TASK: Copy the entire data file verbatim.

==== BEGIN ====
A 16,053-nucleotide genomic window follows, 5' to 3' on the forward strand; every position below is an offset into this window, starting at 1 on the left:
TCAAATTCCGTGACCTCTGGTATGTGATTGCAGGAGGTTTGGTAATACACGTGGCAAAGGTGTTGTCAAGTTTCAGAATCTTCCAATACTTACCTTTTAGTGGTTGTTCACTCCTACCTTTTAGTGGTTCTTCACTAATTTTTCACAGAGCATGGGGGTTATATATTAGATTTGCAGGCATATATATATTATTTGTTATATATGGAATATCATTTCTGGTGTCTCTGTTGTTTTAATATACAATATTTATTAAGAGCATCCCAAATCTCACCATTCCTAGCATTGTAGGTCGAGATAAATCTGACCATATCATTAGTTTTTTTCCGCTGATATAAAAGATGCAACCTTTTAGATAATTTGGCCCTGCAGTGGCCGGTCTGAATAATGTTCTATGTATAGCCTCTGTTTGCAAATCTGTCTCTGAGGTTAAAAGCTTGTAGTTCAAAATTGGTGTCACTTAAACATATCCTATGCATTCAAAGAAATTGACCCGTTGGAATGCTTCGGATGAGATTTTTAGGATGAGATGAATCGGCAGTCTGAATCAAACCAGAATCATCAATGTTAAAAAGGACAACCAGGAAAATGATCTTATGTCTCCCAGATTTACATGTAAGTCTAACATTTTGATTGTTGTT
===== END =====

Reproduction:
A 16,053-nucleotide genomic window follows, 5' to 3' on the forward strand; every position below is an offset into this window, starting at 1 on the left:
TCAAATTCCGTGACCTCTGGTATGTGATTGCAGGAGGTTTGGTAATACACGTGGCAAAGGTGTTGTCAAGTTTCAGAATCTTCCAATACTTACCTTTTAGTGGTTGTTCACTCCTACCTTTTAGTGGTTCTTCACTAATTTTTCACAGAGCATGGGGGTTATATATTAGATTTGCAGGCATATATATATTATTTGTTATATATGGAATATCATTTCTGGTGTCTCTGTTGTTTTAATATACAATATTTATTAAGAGCATCCCAAATCTCACCATTCCTAGCATTGTAGGTCGAGATAAATCTGACCATATCATTAGTTTTTTTCCGCTGATATAAAAGATGCAACCTTTTAGATAATTTGGCCCTGCAGTGGCCGGTCTGAATAATGTTCTATGTATAGCCTCTGTTTGCAAATCTGTCTCTGAGGTTAAAAGCTTGTAGTTCAAAATTGGTGTCACTTAAACATATCCTATGCATTCAAAGAAATTGACCCGTTGGAATGCTTCGGATGAGATTTTTAGGATGAGATGAATCGGCAGTCTGAATCAAACCAGAATCATCAATGTTAAAAAGGACAACCAGGAAAATGATCTTATGTCTCCCAGATTTACATGTAAGTCTAACATTTTGATTGTTGTT